# Sampling and filtering data

I'm trying to teach myself about sampling and filtering — and I'm not sure if I'm misunderstanding the concepts or misapplying Wolfram Language. I started by creating a simple test signal with contributions at 2 and 3 Hz,

f[t_] := Sin[6 Pi t] + Cos[4 Pi t]


I then created a data set of sampled points

τ = 1/6.5;
freq = Table[n, {n, -15, 15, τ}];
data = Table[f[n], {n, -15, 15, τ}];


Plotting the Fourier transform

combine = Partition[Riffle[freq, Abs[Fourier[data]]],2];
ListLinePlot[combine, PlotRange -> {{-7, 7}, All}]


gives which is not peaking at either 3 or 2 Hz. Furthermore, when I plot

filtered = LowpassFilter[Abs[Fourier[data]], 2.5*Pi]


no discernible filtering occurs. Please, what am I doing wrong?

Three important points:

1. Fourier is symmetrical with half of the data repeated (you see this in your plot)
2. There is a DC term.
3. You want to filter the original signal, not the Fourier. And make sure the timestamps are right before doing the filtering.

With this understanding and setting

f[t_] := Sin[6 Pi t] + Cos[4 Pi t];
\[Tau] = 1/6.5;
data = Table[{n, f[n]}, {n, 0, 30, \[Tau]}];
fd = Abs[Fourier[data[[;; , -1]]]];


and

frequencyTerms = Take[Range[0, 6.5, 6.5/196], 98];


Now plotting (only need half):

ListPlot[Transpose[{frequencyTerms, Take[fd, Length[fd]/2]}],
PlotRange -> All, Joined -> True, Mesh -> All, Frame -> True,
GridLines -> Automatic,
FrameLabel -> {"Frequency (Hz)", "Amplitude"}] This is probably close to what you expect.

For the filtering, there is probably a more elegant method, but if you define the data as a time series,

dataTS = TimeSeries[data];


and then apply the filter and convert back to the data only:

filtered = LowpassFilter[dataTS, 2.5 Pi];
filteredData = First@Normal[filtered];
fd2 = Abs[Fourier[filteredData[[;; , -1]]]];


and plot

ListPlot[Transpose[{frequencyTerms, Take[fd2, Length[fd2]/2]}],
PlotRange -> All, Joined -> True, Mesh -> All, Frame -> True,
GridLines -> Automatic,
FrameLabel -> {"Frequency (Hz)", "Amplitude"}] You get something that is again, closer to expected.

I hope this helps.

=============== Update: I was asked why the amplitude is different for the two frequency components. Here is some modified code to show why that occurs:

samplingFrequency = 100;
f[t_] := Sin[6 Pi t] + Cos[4 Pi t];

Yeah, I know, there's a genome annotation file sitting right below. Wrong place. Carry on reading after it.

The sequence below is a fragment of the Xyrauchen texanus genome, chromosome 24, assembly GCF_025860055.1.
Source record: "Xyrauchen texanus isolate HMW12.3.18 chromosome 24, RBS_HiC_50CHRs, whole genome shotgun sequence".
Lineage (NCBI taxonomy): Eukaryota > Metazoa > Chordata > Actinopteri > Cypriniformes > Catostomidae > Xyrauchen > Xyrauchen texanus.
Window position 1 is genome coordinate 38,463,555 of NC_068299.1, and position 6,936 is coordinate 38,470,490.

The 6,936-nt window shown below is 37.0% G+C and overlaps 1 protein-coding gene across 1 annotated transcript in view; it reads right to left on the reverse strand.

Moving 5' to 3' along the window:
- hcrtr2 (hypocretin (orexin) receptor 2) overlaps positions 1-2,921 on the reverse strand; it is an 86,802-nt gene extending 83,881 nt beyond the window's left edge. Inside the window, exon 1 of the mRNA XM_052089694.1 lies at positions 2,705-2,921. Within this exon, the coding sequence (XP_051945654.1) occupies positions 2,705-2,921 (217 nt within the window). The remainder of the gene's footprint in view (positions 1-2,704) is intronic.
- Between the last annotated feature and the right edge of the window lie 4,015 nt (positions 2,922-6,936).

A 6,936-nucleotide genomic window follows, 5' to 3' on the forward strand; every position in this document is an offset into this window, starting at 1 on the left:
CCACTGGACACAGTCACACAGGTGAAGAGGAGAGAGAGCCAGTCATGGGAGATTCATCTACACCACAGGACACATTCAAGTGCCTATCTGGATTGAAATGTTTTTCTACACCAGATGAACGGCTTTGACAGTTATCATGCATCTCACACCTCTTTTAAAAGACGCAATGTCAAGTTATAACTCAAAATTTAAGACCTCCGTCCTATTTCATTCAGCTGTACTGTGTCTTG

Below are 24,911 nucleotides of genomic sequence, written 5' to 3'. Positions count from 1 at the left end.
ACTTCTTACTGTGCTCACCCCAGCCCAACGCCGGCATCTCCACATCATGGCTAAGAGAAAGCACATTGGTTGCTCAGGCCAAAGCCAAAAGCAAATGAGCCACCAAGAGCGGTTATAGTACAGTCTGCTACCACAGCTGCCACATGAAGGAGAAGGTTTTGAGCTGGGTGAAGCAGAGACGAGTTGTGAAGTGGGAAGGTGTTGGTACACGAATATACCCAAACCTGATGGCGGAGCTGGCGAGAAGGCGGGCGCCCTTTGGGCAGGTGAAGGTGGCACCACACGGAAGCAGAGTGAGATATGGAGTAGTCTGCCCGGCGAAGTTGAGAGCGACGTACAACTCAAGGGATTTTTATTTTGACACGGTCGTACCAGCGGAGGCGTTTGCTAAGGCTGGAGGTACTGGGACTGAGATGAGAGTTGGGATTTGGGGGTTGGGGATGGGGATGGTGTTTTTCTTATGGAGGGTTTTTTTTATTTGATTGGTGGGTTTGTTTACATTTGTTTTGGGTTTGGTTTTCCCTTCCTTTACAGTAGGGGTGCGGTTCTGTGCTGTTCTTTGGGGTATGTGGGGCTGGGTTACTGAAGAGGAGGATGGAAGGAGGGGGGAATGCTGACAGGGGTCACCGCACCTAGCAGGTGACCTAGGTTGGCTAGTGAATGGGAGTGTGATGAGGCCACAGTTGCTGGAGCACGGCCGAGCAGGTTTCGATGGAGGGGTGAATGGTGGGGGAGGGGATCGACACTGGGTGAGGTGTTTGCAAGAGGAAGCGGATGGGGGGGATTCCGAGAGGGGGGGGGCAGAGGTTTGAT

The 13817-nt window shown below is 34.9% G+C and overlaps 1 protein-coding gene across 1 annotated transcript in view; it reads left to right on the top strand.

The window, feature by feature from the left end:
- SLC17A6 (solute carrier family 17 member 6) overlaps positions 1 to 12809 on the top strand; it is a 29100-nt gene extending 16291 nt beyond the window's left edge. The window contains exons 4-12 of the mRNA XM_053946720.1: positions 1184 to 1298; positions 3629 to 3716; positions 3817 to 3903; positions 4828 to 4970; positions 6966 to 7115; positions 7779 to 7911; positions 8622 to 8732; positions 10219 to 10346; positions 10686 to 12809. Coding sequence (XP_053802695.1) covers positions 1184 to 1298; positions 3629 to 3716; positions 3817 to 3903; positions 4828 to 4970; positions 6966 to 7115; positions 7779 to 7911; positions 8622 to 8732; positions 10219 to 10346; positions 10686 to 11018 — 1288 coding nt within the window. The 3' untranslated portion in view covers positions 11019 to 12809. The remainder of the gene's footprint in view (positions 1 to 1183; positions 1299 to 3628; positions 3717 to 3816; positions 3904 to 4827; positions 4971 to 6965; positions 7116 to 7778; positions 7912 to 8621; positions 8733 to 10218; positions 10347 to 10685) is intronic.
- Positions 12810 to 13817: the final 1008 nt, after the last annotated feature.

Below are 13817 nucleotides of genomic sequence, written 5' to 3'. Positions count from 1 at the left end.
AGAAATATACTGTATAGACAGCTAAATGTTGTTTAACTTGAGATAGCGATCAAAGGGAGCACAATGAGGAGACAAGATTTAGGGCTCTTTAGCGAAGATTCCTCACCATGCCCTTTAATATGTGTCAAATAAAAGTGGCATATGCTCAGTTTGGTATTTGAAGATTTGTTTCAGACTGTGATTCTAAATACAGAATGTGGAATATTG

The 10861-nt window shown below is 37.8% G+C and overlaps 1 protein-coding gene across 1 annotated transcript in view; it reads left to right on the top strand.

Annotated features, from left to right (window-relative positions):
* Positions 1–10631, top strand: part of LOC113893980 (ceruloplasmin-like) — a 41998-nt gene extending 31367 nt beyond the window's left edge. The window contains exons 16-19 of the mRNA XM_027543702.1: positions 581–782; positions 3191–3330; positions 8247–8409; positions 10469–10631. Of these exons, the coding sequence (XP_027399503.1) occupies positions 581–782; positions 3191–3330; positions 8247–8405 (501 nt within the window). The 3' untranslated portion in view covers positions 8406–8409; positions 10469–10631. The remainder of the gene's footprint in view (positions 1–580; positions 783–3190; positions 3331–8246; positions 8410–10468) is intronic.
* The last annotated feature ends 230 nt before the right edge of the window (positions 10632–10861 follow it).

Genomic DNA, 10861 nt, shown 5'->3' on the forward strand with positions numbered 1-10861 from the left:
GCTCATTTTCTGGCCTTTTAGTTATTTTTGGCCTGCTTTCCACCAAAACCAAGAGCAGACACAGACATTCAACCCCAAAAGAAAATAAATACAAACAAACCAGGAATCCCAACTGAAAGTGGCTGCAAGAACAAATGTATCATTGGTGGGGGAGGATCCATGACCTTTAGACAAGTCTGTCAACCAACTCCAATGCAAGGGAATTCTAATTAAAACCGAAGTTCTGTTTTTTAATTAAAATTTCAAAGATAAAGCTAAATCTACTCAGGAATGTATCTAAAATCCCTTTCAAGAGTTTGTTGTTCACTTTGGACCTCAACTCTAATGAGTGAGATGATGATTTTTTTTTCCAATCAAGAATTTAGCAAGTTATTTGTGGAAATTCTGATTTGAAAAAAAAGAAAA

\[Tau] = 1/samplingFrequency;
data = Table[{n, f[n]}, {n, 0, 30, \[Tau]}];
fd = Abs[Fourier[data[[;; , -1]]]];
frequencyTerms =
Take[Range[0, samplingFrequency, samplingFrequency/Length[data]],
Floor[Length[data]/2]];
ListPlot[Transpose[{frequencyTerms, Take[fd, Floor[Length[fd]/2]]}],
PlotRange -> All, Joined -> True, Mesh -> All, Frame -> True,
GridLines -> Automatic,
FrameLabel -> {"Frequency (Hz)", "Amplitude"}]


And here is the corresponding plot: Note that in this picture, the amplitudes are (relatively) the same.

• The is great -- but why the different amplitudes in the first plot? Feb 1 at 22:02
• The second plot is for the filtered data and the filtered data has a lower amplitude, which is why the amplitude of the Fourier transform is lower. Note that the filter cutoff frequency is 2.5Hz and the signal of interest is at 2Hz. In contrast to the first plot, note that the amplitude falls from about 0.5Hz until the spike at 2Hz and then significantly thereafter. If you run the code I sent, do this: ListPlot[{dataTS, filtered}, Joined -> True, PlotRange -> {{0, 5}, All}] Feb 3 at 1:17
• Thanks -- but I guess I wasn't clear: I meant why do the amplitudes within the first plot differ? Feb 4 at 18:48
• I'm sorry - I didn't understand your question. The difference is due to the resolution of the sampling relative to the frequency component of the signal. To show this effect, I'll update the answer. Feb 5 at 20:11
f[t_] := Sin[6 Pi t] + Cos[4 Pi t]
Plot[f[t], {t, 0, 10}] samplingrate = 20.; (* in Hz *)
samples = Table[f[t], {t, 0, 10, 1/samplingrate}];
samplingtimes = Range[0, 10, 1/samplingrate];

ListLinePlot[Transpose[{samplingtimes, samples}], PlotMarkers -> Automatic] ft = Abs[Fourier[samples]];

ListLinePlot[
Table[{(x - 1) (samplingrate/Length[samples]), ft[[x]]}, {x, 0,
Length[ft]/2}], PlotRange -> All] peaks = FindPeaks[ft][[All, 1]];
peakfrequencies =
Table[(peak - 1) samplingrate/Length[samples], {peak, peaks}]

(* {1.99005, 2.98507, 17.0149, 18.01} *)